Real estate joint venture advances 57 -
Current derivative assets 40 27
2,423 2,186
Non-current assets
Property, plant and equipment, net 9,592 9,123
Intangible assets, net 9,873 7,797
Goodwill, net 3,761 3,757
Real estate joint venture advances - 120
Real estate joint ventures 25 21
Other long-term assets 262 213
23,513 21,031
$25,936$23,217
LIABILITIES AND OWNERS' EQUITY
Current liabilities
Short-term borrowings$101$100
Accounts payable and accrued liabilities 2,100 2,019
Income and other taxes payable 11 2
Dividends payable 252 244
Advance billings and customer deposits 753 753
Provisions 133 126
Current maturities of long-term debt 1,512 255
Current derivative liabilities 1 -
4,863 3,499
Non-current liabilities
Provisions 384 342
Long-term debt 10,200 9,055
Other long-term liabilities 1,081 931
Deferred income taxes 1,988 1,936
13,653 12,264
Liabilities 18,516 15,763
Owners' equity
Common equity 7,420 7,454
$25,936$23,217

Condensed interim consolidated statements of cash flows (unaudited)

Three months Nine months
Periods ended September 30 (millions) 2015 2014 2015 2014
OPERATING ACTIVITIES
Net income$365 $355 $1,121 $1,113
Adjustments to reconcile net income to cash provided by operating activities:
Depreciation and amortization 471 459 1,391 1,366
Deferred income taxes 31 37 77 88
Share-based compensation expense, net 38 20 40 59
Net employee defined benefit plans expense 27 21 81 65
Employer contributions to employee defined benefit plans (20) (22) (68) (73)
Other 15 (16) 29 (59)
Net change in non-cash operating working capital 91 183 8 (69)
Cash provided by operating activities 1,018 1,037 2,679 2,490
INVESTING ACTIVITIES
Cash payments for capital assets, excluding spectrum licences (616) (587) (1,903) (1,719)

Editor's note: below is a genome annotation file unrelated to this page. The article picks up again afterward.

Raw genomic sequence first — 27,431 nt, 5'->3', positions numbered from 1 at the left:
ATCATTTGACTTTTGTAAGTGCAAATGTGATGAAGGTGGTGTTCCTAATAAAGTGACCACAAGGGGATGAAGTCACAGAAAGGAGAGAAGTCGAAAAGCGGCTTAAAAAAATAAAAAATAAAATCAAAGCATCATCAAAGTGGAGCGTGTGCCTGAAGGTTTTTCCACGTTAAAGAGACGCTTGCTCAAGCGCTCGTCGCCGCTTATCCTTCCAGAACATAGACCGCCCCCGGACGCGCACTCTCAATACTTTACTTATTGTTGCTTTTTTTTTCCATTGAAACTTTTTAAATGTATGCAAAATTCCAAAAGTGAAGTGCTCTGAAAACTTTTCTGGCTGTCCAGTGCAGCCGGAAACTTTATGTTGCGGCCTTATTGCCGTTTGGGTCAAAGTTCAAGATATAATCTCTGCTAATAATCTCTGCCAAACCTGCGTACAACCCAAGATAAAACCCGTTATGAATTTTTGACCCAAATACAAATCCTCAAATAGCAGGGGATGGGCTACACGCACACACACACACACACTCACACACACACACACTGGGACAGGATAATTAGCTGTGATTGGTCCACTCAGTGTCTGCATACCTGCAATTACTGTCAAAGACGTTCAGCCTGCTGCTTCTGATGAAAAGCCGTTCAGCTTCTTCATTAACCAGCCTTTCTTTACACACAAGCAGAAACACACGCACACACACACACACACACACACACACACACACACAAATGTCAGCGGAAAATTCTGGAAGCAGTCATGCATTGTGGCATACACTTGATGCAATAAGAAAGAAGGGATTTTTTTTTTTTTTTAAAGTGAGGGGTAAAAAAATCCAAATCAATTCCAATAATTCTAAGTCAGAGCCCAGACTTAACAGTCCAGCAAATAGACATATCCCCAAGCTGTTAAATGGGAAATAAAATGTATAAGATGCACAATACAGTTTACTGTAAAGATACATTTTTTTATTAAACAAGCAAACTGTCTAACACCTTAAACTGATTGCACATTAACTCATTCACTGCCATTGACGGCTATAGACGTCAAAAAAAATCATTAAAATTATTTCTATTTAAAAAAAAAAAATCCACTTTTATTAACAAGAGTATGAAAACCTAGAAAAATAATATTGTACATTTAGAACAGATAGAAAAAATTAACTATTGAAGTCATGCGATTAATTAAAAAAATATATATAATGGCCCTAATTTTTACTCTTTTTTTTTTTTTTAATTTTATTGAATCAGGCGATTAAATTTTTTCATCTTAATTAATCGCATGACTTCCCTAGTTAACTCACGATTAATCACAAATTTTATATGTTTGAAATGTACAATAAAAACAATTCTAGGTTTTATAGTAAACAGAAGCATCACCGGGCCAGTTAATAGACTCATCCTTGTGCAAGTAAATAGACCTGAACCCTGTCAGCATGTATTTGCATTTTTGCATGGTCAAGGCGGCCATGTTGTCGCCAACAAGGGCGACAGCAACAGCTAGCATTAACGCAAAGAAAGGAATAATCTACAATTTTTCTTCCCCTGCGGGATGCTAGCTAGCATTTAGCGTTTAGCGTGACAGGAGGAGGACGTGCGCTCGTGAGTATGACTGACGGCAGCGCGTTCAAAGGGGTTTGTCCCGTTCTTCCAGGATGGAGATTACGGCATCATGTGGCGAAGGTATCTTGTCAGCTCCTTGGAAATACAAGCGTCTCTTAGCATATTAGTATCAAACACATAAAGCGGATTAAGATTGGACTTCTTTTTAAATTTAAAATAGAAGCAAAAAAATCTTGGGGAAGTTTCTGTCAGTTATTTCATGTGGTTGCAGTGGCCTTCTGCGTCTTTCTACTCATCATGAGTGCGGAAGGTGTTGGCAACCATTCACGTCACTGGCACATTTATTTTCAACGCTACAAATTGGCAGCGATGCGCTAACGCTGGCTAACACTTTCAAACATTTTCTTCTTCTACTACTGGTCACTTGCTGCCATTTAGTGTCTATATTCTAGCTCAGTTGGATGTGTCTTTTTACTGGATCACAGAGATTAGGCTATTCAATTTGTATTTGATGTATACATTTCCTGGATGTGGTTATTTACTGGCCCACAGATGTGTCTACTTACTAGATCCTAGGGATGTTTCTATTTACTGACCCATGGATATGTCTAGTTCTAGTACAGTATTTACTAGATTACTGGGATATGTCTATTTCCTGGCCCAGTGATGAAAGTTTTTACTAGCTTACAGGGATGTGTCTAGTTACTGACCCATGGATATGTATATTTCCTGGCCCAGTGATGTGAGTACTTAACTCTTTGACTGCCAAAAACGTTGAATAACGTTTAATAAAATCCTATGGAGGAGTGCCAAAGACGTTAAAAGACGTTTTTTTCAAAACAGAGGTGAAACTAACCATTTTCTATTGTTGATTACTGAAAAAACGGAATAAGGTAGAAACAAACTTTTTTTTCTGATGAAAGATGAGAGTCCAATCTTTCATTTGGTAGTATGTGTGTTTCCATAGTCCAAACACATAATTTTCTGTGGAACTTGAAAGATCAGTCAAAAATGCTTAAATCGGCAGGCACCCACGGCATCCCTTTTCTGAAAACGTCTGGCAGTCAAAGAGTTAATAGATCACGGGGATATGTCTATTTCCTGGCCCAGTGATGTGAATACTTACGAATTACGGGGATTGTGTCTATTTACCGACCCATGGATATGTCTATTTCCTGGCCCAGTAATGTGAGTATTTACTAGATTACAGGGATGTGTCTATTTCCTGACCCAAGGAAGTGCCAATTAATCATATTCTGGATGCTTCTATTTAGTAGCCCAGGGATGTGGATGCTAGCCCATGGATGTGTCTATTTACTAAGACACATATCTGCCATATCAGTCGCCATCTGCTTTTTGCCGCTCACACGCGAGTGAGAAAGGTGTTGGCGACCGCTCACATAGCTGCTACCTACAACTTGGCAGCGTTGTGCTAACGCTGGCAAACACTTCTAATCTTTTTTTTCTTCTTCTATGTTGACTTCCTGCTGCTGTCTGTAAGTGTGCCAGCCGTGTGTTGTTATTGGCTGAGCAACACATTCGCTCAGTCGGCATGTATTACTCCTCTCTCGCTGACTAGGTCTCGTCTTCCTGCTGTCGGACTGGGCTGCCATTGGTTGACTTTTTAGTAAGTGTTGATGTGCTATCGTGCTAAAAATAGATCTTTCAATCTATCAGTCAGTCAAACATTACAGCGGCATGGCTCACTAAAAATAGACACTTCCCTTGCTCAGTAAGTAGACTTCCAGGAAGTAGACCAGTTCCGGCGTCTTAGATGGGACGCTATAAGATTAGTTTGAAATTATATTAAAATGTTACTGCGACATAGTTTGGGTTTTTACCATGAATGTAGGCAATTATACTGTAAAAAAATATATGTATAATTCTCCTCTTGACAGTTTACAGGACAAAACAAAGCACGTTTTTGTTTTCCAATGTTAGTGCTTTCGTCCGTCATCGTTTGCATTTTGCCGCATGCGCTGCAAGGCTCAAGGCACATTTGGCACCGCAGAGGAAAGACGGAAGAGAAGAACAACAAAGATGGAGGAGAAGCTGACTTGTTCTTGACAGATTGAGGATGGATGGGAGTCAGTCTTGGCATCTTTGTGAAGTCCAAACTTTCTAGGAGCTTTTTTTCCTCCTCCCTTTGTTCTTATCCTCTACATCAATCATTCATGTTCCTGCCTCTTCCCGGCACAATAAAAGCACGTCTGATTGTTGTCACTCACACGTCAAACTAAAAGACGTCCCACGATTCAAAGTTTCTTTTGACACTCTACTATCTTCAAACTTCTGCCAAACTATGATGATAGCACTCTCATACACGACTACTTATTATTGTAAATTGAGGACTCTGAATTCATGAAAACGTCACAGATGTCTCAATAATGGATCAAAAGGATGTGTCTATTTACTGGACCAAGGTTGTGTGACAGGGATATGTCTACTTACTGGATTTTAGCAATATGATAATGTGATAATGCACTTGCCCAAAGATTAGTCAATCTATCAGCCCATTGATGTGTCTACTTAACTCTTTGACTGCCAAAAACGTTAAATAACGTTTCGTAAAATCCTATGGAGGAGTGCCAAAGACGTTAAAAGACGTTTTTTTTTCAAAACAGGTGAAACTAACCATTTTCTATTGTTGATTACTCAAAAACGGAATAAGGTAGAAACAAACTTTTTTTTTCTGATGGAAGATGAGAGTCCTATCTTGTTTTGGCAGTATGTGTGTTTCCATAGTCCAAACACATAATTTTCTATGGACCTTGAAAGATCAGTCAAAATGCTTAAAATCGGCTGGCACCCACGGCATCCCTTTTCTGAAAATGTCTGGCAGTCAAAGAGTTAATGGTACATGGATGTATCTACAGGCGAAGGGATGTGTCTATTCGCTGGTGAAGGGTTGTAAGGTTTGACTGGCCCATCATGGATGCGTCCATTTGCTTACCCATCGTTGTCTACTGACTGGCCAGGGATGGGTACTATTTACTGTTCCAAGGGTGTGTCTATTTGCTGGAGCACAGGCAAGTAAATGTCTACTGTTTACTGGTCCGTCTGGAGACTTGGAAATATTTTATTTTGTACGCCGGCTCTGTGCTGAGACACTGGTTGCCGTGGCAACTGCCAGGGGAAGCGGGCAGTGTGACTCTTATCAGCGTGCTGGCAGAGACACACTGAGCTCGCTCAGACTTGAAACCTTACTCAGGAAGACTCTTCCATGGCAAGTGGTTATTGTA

Cash payments for spectrum licences and spectrum licence deposits (12) - (2,002) (1,143)
Cash payments for acquisitions and related investments (5) (6) (10) (46)
Real estate joint ventures advances and contributions (14) (14) (38) (39)
Real estate joint venture receipts 95 1 97 2
Proceeds on dispositions - 2 5 7
Other 3 (7) (1) (17)
Cash used by investing activities (549) (611) (3,852) (2,955)
FINANCING ACTIVITIES
Dividends paid to holders of Common Shares (253) (234) (740) (680)
Purchase of Common Shares for cancellation (140) (164) (402) (500)
Issuance and repayment of short-term borrowings (399) (5) 1 (300)
Long-term debt issued 3,043 2,705 6,337 6,614
Redemptions and repayment of long-term debt (2,656) (2,552) (3,933) (4,766)
Other - (7) (9) (13)
Cash provided (used) by financing activities (405) (257) 1,254 355
CASH POSITION
Increase (decrease) in cash and temporary investments, net 64 169 81 (110)
Cash and temporary investments, net, beginning of period 77 57 60 336
Cash and temporary investments, net, end of period$141 $226 $141 $226
SUPPLEMENTAL DISCLOSURE OF OPERATING CASH FLOWS
Interest paid$(115)$(98)$(329)$(283)
Interest received$- $- $3 $1
Income taxes paid, net$(71)$(119)$(249)$(465)

Segmented information (unaudited)

Three-month periods ended September 30 (millions) Wireless Wireline Eliminations Consolidated
2015 2014 2015 2014 2015 2014 2015 2014
Operating revenues
External revenue$1,767$1,684$1,388 $1,344 $- $- $3,155$3,028
Intersegment revenue 16 13 44 46 (60) (59) - -
$1,783$1,697$1,432 $1,390 $(60)$(59)$3,155$3,028
EBITDA1$715$700$353 $365 $- $- $1,068$1,065
CAPEX, excluding spectrum licences2$209$251$414 $406 $- $- $623$657
EBITDA less CAPEX, excluding spectrum licences$506$449$(61)$(41)$- $- $445$408
Operating revenues (above) $3,155$3,028
Goods and services purchased 1,394 1,333
Employee benefits expense 693 630
EBITDA (above) 1,068 1,065
Depreciation 361 363
Amortization 110 96
Operating income 597 606
Financing costs 106 124
Income before income taxes $491$482